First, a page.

This time, though, the difficulty of passing on singletrack worked in my favor. I stood by my policy of letting by anyone who asked, but only one guy asked. So when we got to the pavement to begin the second (shorter) lap, we were all bunched up together. They got ahead of me by the time we got to the singletrack, though, and I began the second lap pretty much where I started the first lap. Sunderlage was still ahead, but in sight. I was riding the wheel of a guy who was just slightly slower than I.

And I still had something in the tank.

Magic Moments
My unwilling domestique brought us closer and closer to Rick until Rick — most courteous guy in the world — actually asked if we wanted him to yield.

“Hell, yeah!” I yelled, in my best Al Maviva voice (no, seriously, I used the voice I imagine Al Maviva sounds like: big, deep, and dangerously imbalanced).

I couldn’t believe it. Sunderlage pulled over and let us by.

By law, I was required to slap him on the butt as I went by. And who am I to flout the law?

Moments later, I decided we must be near the top of the climb — I wasn’t sure, because the second lap is not the same as the first lap — so I asked the guy in front of me to let me by.

He did.

Which means that I was in the lead.

Time to see if I really did have anything in the tank.

I had been right; there wasn’t much uphill left. So while I managed to gap everyone a little bit in the remaining climb, two people caught up with me during the downhill.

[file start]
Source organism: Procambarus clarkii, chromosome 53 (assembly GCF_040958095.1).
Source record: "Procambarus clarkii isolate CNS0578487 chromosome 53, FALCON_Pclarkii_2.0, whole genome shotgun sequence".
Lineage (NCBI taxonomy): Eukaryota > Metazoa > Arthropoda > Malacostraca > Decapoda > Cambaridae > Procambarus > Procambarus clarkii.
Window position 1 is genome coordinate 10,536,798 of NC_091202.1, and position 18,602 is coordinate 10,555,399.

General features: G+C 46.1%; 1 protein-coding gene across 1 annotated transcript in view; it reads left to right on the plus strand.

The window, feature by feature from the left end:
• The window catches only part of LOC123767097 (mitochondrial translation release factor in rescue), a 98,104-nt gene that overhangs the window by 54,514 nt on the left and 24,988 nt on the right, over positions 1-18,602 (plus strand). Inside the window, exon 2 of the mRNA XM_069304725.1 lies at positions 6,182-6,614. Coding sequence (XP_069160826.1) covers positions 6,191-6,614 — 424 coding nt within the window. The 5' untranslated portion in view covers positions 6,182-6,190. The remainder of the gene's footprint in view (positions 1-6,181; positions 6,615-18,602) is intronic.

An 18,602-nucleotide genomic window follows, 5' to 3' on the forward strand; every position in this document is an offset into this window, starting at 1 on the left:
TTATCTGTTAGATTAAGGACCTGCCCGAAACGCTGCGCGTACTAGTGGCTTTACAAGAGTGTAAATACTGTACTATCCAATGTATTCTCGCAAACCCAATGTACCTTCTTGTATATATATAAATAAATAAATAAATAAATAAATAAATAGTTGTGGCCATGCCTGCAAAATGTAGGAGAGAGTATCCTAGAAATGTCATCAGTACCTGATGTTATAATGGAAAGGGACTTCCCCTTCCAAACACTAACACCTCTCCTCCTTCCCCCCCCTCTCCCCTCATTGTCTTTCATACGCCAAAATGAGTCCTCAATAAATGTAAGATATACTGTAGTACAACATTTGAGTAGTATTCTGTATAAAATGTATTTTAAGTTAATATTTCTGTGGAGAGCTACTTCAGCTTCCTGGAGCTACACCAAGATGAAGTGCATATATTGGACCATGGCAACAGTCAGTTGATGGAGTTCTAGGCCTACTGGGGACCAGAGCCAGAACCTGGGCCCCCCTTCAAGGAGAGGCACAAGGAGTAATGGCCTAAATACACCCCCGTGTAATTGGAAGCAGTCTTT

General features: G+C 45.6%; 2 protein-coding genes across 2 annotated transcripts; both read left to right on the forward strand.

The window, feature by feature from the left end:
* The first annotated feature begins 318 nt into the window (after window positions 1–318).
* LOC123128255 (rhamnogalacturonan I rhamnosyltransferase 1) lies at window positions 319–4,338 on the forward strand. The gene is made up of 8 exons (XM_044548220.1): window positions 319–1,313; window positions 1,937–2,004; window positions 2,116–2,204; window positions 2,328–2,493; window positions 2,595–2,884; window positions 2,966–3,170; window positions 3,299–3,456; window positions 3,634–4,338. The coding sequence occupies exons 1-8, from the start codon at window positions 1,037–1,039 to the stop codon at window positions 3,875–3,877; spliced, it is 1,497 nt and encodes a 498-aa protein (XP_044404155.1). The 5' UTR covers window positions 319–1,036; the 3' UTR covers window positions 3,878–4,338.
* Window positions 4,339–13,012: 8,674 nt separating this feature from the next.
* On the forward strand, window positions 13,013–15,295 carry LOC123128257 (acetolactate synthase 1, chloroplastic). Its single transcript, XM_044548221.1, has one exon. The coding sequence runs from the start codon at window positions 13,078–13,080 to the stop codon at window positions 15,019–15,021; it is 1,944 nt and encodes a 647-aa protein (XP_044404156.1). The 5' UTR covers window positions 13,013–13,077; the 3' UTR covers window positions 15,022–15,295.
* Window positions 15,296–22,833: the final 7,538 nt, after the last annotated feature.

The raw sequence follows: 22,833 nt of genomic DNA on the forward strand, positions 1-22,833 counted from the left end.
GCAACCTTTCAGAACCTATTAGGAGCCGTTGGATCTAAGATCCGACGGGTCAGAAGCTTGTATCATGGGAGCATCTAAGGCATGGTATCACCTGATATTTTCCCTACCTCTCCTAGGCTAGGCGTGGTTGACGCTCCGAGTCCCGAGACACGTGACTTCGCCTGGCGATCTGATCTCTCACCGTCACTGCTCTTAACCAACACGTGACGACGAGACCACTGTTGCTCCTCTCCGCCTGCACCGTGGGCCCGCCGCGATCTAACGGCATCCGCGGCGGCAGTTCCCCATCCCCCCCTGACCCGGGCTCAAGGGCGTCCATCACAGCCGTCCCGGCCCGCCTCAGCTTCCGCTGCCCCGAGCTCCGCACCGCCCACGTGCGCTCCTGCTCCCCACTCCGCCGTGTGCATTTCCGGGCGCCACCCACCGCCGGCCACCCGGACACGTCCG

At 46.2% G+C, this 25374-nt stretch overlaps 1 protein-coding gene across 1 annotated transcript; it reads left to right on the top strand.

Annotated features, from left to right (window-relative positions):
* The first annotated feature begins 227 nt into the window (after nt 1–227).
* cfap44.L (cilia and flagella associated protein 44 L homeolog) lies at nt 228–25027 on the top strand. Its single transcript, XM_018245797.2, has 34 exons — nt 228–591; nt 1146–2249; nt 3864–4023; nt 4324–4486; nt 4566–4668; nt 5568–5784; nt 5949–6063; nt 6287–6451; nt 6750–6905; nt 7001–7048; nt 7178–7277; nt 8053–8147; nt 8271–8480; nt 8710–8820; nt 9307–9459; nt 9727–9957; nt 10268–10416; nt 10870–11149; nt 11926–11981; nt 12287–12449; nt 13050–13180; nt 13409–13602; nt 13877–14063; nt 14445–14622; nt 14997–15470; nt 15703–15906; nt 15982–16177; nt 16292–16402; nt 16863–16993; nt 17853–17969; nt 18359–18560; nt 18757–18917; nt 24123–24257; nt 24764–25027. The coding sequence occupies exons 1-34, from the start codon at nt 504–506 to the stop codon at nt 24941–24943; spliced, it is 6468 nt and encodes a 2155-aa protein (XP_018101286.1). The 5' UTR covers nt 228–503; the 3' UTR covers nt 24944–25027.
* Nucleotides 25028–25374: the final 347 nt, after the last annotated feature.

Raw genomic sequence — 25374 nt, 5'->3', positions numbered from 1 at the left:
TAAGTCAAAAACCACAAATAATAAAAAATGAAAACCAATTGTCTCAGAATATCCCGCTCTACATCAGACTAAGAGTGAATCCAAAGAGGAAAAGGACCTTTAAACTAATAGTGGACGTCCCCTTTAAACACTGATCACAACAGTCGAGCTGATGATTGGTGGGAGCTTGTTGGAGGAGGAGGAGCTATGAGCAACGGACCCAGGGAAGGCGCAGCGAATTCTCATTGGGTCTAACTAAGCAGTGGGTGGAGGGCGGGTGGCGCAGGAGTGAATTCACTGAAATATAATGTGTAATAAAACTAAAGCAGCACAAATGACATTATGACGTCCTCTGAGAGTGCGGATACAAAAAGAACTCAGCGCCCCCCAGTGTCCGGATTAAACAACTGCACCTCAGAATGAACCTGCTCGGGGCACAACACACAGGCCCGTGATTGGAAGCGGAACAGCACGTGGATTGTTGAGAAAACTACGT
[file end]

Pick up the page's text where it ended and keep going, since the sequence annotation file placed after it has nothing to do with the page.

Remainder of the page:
I did not ask either of them if they would like to go by.

Instead, when I hit the brief uphill section of pavement that leads to the finish line, I stood up and sprinted as hard as I could, hoping I could stay ahead of them.

Which I did.

Which means I had just won my first bike race ever, and I had done it on a rigid singlespeed.


I Liked It So Much I Bought The Company
I had an awesome time racing. And I’m not just saying that because I won. In fact, I’d break it down as shown in the following pie chart:


Afterward, I caught up with Mark Nelson, who runs the whole race series (at least I think he does). I told him that I knew that the following week the race proceeds would be going toward raising money for the MS Society, and that I’d like to help by donating some of the cool stuff my Ads-for-Schwag partners — The Banjo Brothers, Twin Six, Ergon, and Matisse & Jacks — have given me.

Turns out that I offered enough stuff that I’m now a platinum sponsor of the series.

Yes, I’m a very important person now. I plan to start putting on airs any moment.

So here’s the stuff you can win from me if you come race next Wednesday. And it’s all raffle-based, so your chances of getting something cool are great no matter what category you race in:

  • 3 Twin Six jerseys (2 Fat Cyclist jerseys, 1 other Twin Six Jersey)
  • 2 Twin Six T-Shirts
  • 1 Banjo Brothers Jumbo Messenger Bag
  • 2 Banjo Brothers Commuter Backpack
  • 20 Banjo Brothers Pocket Messenger Bags
  • 3 Sets Ergon MTB Grips
  • 3 Training Videos
  • 10 boxes Matisse and Jacks Bake-at-Home Energy Bars
  • 1 XBox 360 Messenger Bag
  • 1 Toyota – United Cycling Jersey
  • 8 USB Memory Sticks.

And I understand I’m not the only one bringing prizes, either. So if you’re in the area, come race with me this Wednesday.

Sure, I realize that having more people there virtually guarantees I’ll drop into the midpack finisher group, but I can live with that.